Creativity is a hard concept to define. Indeed, many argue that it is entirely indefinable, including Wellesley College’s Beth Hennessey and Harvard’s Teresa Amabile, who ask in their psychological study of creativity: “Even if this mysterious phenomenon can be isolated, quantified, and dissected, why bother? Wouldn’t it make more sense to revel in the mystery and wonder of it all?”

It’s an interesting question, but one that entrepreneurs and artists alike would respond to by arguing that defining and understanding creativity does matter. Creativity is the root of progress, so to know what it takes to be a creative individual means unlocking your full potential.

Computational scientist Anna Jordanous of Kent University and linguist Bill Keller of Sussex University realised this to be the case, and after substantial research, released a study entitled Modelling Creativity: Identifying Key Components through a Corpus-Based Approach.

Extensively analysing 90 papers regarding creativity that date back to 1950, the pair extracted common key terms to produce a list of 14 components crucial to the creative mind:

  1. Active involvement and persistence.
  2. Dealing with uncertainty.
  3. Domain competence.
  4. General intellect.
  5. Generating results.
  6. Independence and freedom.
  7. Innovation and emotional involvement.
  8. Originality.
  9. Progression and development.
  10. Social interaction and communication.
  11. Spontaneity and subconscious process.
  12. Thinking and evaluation.
  13. Value.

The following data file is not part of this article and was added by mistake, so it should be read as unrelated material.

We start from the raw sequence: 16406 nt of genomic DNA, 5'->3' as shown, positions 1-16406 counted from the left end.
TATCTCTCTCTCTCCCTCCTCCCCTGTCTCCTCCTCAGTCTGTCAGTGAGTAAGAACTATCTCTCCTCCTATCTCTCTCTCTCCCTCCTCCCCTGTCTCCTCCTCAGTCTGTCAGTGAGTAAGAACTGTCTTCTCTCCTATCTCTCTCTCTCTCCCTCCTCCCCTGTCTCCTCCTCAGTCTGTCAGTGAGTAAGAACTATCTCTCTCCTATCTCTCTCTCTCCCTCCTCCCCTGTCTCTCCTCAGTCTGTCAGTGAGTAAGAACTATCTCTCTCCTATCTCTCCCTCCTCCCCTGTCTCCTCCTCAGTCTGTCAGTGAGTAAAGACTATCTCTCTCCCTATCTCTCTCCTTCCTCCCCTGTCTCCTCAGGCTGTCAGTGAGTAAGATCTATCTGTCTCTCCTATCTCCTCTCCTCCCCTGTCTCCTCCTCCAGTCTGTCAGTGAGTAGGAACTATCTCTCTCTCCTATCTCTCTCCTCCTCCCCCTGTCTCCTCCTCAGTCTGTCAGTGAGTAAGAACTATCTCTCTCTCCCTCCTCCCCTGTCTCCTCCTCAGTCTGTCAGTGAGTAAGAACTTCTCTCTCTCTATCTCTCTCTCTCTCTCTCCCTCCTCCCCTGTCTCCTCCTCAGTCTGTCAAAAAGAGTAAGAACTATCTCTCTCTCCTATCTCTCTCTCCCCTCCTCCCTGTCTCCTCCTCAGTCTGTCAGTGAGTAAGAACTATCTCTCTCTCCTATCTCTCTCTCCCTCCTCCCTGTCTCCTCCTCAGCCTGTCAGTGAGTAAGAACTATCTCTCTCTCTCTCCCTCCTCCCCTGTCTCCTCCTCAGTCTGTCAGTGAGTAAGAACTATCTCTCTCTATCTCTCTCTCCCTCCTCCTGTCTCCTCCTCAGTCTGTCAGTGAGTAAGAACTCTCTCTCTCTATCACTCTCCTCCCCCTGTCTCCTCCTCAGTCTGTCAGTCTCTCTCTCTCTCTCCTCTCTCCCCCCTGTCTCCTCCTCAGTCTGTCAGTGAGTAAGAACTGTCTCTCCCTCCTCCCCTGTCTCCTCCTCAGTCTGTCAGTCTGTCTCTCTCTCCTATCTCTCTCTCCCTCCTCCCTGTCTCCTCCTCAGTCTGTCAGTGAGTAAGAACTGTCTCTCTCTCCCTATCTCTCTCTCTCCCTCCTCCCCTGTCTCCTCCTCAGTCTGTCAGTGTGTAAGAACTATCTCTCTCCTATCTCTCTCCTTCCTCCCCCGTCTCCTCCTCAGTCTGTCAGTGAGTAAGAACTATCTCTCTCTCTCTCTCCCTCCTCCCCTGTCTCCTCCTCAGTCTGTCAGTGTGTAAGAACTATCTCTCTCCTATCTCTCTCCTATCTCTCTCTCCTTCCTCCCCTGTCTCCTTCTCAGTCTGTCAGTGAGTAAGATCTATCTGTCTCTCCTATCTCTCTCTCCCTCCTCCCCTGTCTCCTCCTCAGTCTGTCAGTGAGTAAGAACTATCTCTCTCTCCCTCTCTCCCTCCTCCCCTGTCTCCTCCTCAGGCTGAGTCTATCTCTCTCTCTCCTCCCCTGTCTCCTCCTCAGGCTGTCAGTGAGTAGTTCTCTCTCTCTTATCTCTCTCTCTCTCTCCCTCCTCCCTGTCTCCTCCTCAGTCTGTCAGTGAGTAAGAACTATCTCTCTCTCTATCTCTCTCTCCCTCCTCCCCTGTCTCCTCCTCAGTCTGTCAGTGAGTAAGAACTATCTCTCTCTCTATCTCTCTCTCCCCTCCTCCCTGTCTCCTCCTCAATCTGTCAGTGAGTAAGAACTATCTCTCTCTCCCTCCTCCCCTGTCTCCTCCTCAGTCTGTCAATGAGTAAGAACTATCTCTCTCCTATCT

14. Variety, divergence, and experimentation.

The list highlights a range of attributes, skills, and attitude-related factors that inform the process, yet there is one glaring absence: happiness.

Why is happiness counter-intuitive to creativity? A positive mind, a content mind, is not a challenged mind. It’s only when we are confronted by problems that threaten to overwhelm us that we start looking for solutions. The more we focus on the problem, the more persistent we become, and that’s when the list above comes into play.

Of course, that doesn’t mean creatives need to be unhappy. The mythos may paint a picture of the isolated, tortured creative genius toiling over their next great achievement, but it is the devotion to the enigma that will reveal itself as their new work, rather than their shroud of pain, that makes them excellent.

Though the research does not define how creativity works, it serves to provide a structure for what it takes to be truly innovative, and for followers to potentially determine where they may be lacking.

Interestingly, Jordanus and Keller also believe such a well-defined list could help overcome “the Achilles’ heel of AI research on creativity”. By teaching automated systems how to judge these components, they hypothesise that AI may one day be able to gauge the creative quality of whatever is put before it. Whether a computer will be able to succeed where the human mind has failed in this matter is a question for another time.

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